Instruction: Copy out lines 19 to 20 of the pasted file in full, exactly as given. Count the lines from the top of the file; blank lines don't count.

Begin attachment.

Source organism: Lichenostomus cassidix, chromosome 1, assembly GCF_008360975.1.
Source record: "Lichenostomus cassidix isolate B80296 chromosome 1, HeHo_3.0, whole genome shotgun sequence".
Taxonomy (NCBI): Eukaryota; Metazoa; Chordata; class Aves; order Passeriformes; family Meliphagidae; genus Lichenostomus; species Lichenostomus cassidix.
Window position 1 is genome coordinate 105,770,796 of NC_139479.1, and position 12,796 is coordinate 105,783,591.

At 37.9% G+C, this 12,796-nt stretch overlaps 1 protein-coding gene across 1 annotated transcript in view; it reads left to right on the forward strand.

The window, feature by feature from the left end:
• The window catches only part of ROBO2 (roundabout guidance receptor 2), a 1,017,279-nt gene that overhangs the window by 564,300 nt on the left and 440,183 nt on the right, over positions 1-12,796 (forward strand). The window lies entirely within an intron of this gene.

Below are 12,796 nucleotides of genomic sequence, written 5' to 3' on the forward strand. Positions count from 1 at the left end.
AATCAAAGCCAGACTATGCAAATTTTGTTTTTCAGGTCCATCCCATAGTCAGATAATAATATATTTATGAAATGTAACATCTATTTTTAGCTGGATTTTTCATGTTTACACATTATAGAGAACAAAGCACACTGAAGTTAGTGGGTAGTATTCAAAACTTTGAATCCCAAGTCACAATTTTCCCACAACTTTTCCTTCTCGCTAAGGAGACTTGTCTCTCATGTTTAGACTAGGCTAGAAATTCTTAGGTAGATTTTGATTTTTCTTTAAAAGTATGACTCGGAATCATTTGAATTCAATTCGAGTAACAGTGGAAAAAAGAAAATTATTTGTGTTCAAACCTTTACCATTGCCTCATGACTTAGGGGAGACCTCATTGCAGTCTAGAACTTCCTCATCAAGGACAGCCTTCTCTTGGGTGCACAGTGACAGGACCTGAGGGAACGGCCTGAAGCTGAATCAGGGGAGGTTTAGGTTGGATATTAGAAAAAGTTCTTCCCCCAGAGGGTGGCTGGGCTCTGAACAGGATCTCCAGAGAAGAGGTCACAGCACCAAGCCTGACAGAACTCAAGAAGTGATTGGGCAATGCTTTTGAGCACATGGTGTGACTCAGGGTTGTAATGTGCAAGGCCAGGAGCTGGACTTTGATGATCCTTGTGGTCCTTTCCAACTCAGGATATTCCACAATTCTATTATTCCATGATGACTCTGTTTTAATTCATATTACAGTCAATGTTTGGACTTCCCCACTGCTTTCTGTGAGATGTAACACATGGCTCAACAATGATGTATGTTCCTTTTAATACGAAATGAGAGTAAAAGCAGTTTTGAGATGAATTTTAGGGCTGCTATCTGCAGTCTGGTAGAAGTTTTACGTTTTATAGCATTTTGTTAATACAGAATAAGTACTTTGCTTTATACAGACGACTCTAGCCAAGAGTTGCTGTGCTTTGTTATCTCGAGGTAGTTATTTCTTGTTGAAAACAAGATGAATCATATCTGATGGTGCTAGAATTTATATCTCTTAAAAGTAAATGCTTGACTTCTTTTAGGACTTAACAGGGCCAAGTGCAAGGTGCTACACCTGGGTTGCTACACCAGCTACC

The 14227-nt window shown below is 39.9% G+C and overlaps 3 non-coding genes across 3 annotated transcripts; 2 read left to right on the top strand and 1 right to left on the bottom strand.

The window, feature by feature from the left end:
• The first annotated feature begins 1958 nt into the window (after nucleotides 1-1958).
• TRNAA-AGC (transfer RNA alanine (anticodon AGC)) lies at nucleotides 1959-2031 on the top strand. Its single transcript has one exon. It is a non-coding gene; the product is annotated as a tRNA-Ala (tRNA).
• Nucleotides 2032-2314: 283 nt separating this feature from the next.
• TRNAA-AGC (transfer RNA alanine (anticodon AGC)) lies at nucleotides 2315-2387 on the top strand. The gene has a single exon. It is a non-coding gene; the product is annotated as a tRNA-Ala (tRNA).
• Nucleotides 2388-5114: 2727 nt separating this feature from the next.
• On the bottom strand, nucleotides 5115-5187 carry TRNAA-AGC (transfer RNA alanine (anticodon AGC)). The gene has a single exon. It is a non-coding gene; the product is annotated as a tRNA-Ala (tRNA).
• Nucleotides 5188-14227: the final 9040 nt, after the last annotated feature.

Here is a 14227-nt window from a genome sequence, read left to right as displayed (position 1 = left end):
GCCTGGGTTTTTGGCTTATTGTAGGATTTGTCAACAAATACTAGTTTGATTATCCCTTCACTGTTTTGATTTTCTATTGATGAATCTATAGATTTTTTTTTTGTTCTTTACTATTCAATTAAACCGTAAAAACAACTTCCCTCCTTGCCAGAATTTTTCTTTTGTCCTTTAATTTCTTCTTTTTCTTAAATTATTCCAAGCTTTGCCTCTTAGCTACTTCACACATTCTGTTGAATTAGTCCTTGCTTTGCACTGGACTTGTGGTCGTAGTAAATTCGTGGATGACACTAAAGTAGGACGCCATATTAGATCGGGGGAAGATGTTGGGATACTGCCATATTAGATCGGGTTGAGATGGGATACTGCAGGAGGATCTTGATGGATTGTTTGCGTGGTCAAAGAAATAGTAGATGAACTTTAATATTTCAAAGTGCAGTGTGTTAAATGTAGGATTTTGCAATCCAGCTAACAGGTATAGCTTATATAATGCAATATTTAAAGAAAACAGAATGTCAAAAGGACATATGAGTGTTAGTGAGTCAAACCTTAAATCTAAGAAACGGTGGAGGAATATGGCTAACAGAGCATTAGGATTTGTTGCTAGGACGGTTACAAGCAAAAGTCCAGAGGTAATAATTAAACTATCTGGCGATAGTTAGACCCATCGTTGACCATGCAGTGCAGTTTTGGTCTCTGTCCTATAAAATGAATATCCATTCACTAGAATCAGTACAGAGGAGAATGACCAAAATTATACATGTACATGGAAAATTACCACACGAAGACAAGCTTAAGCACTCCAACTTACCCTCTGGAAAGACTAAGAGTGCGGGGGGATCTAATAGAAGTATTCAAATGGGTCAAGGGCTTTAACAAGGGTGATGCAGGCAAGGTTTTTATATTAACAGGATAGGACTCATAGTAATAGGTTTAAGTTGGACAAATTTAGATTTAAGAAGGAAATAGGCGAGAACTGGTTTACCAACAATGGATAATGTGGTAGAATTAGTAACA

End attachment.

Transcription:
Here is a 14227-nt window from a genome sequence, read left to right as displayed (position 1 = left end):
GCCTGGGTTTTTGGCTTATTGTAGGATTTGTCAACAAATACTAGTTTGATTATCCCTTCACTGTTTTGATTTTCTATTGATGAATCTATAGATTTTTTTTTTGTTCTTTACTATTCAATTAAACCGTAAAAACAACTTCCCTCCTTGCCAGAATTTTTCTTTTGTCCTTTAATTTCTTCTTTTTCTTAAATTATTCCAAGCTTTGCCTCTTAGCTACTTCACACATTCTGTTGAATTAGTCCTTGCTTTGCACTGGACTTGTGGTCGTAGTAAATTCGTGGATGACACTAAAGTAGGACGCCATATTAGATCGGGGGAAGATGTTGGGATACTGCCATATTAGATCGGGTTGAGATGGGATACTGCAGGAGGATCTTGATGGATTGTTTGCGTGGTCAAAGAAATAGTAGATGAACTTTAATATTTCAAAGTGCAGTGTGTTAAATGTAGGATTTTGCAATCCAGCTAACAGGTATAGCTTATATAATGCAATATTTAAAGAAAACAGAATGTCAAAAGGACATATGAGTGTTAGTGAGTCAAACCTTAAATCTAAGAAACGGTGGAGGAATATGGCTAACAGAGCATTAGGATTTGTTGCTAGGACGGTTACAAGCAAAAGTCCAGAGGTAATAATTAAACTATCTGGCGATAGTTAGACCCATCGTTGACCATGCAGTGCAGTTTTGGTCTCTGTCCTATAAAATGAATATCCATTCACTAGAATCAGTACAGAGGAGAATGACCAAAATTATACATGTACATGGAAAATTACCACACGAAGACAAGCTTAAGCACTCCAACTTACCCTCTGGAAAGACTAAGAGTGCGGGGGGATCTAATAGAAGTATTCAAATGGGTCAAGGGCTTTAACAAGGGTGATGCAGGCAAGGTTTTTATATTAACAGGATAGGACTCATAGTAATAGGTTTAAGTTGGACAAATTTAGATTTAAGAAGGAAATAGGCGAGAACTGGTTTACCAACAATGGATAATGTGGTAGAATTAGTAACA